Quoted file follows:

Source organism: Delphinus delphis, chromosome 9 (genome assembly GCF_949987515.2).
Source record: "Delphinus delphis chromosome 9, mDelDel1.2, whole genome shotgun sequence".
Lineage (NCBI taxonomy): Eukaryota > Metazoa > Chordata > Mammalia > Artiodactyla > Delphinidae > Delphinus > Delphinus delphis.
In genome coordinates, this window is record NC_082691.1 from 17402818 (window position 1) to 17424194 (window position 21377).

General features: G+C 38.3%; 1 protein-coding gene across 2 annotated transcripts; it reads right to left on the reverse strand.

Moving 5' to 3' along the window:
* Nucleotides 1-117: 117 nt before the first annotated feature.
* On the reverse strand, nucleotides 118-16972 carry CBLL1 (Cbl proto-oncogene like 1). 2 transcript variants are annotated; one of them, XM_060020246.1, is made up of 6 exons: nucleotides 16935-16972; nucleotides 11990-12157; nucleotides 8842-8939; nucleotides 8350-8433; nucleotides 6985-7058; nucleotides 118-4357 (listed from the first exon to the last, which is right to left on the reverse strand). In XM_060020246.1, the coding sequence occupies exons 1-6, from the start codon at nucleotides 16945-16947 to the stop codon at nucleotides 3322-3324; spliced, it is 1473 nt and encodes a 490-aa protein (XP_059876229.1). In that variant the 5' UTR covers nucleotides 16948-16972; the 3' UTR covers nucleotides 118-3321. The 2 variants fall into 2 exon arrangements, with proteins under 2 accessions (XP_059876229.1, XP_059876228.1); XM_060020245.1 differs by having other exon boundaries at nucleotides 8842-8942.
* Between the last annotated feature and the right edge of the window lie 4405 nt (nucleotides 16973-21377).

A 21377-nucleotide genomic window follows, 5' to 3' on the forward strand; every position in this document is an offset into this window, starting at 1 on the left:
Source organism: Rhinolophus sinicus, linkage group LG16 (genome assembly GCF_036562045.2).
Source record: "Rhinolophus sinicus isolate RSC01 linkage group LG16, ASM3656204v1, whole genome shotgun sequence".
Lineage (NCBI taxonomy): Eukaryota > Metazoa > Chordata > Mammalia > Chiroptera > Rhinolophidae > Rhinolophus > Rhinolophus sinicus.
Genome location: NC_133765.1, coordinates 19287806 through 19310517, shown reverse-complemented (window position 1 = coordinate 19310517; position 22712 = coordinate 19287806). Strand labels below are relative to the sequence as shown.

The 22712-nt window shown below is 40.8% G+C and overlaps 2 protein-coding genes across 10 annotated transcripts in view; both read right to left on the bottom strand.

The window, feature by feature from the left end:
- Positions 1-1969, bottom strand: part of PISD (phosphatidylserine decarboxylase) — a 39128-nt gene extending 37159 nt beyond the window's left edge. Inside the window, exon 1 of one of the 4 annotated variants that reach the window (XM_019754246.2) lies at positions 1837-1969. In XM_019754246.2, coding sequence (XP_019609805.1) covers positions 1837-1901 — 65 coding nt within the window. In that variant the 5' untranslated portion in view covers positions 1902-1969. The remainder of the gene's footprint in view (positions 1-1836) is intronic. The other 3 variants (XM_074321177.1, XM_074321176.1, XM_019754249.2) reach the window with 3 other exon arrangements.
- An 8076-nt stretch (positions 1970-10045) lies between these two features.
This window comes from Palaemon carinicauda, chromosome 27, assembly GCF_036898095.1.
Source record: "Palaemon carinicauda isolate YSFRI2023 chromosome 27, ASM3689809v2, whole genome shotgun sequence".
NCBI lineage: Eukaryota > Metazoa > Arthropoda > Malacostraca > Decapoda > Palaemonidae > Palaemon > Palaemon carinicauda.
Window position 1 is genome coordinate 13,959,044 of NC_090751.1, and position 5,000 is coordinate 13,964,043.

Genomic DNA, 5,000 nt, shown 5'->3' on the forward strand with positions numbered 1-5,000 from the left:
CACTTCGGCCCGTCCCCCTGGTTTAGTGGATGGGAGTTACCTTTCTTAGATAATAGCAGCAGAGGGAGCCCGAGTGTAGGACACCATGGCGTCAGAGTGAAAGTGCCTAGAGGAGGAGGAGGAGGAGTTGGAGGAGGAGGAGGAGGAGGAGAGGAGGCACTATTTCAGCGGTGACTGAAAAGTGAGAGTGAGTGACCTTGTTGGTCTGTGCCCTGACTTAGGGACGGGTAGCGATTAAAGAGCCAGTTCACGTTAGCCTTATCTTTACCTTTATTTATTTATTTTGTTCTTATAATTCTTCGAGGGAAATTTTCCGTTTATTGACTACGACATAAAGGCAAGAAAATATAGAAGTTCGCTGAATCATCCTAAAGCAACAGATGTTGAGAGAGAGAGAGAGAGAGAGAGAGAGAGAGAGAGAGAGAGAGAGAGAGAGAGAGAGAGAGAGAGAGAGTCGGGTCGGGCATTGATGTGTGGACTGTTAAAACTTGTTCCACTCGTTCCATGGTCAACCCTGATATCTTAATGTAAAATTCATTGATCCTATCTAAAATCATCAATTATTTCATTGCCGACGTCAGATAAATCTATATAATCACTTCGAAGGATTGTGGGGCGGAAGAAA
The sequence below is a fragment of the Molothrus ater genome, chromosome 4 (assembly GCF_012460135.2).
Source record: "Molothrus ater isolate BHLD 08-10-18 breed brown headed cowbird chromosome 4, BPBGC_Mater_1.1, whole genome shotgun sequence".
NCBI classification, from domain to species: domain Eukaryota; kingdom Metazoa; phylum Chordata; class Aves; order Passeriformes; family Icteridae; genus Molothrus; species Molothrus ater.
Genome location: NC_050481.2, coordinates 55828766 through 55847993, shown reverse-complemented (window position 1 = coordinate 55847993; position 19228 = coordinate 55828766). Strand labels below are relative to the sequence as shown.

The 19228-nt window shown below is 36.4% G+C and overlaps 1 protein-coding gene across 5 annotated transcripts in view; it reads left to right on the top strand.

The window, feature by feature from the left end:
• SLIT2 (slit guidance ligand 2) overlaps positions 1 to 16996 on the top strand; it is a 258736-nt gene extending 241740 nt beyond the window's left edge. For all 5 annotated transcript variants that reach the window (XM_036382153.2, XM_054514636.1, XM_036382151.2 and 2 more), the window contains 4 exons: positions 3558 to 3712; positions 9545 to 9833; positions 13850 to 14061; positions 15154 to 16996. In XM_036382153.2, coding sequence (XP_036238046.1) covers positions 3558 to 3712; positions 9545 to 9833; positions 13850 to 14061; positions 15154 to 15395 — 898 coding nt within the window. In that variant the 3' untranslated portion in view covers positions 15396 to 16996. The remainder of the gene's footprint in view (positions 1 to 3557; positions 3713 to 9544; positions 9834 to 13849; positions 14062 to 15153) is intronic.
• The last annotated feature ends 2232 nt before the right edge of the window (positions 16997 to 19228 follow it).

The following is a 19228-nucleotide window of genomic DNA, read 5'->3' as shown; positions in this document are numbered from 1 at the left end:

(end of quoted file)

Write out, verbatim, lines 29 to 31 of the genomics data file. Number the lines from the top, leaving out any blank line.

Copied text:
The 19228-nt window shown below is 36.4% G+C and overlaps 1 protein-coding gene across 5 annotated transcripts in view; it reads left to right on the top strand.

The window, feature by feature from the left end:
• SLIT2 (slit guidance ligand 2) overlaps positions 1 to 16996 on the top strand; it is a 258736-nt gene extending 241740 nt beyond the window's left edge. For all 5 annotated transcript variants that reach the window (XM_036382153.2, XM_054514636.1, XM_036382151.2 and 2 more), the window contains 4 exons: positions 3558 to 3712; positions 9545 to 9833; positions 13850 to 14061; positions 15154 to 16996. In XM_036382153.2, coding sequence (XP_036238046.1) covers positions 3558 to 3712; positions 9545 to 9833; positions 13850 to 14061; positions 15154 to 15395 — 898 coding nt within the window. In that variant the 3' untranslated portion in view covers positions 15396 to 16996. The remainder of the gene's footprint in view (positions 1 to 3557; positions 3713 to 9544; positions 9834 to 13849; positions 14062 to 15153) is intronic.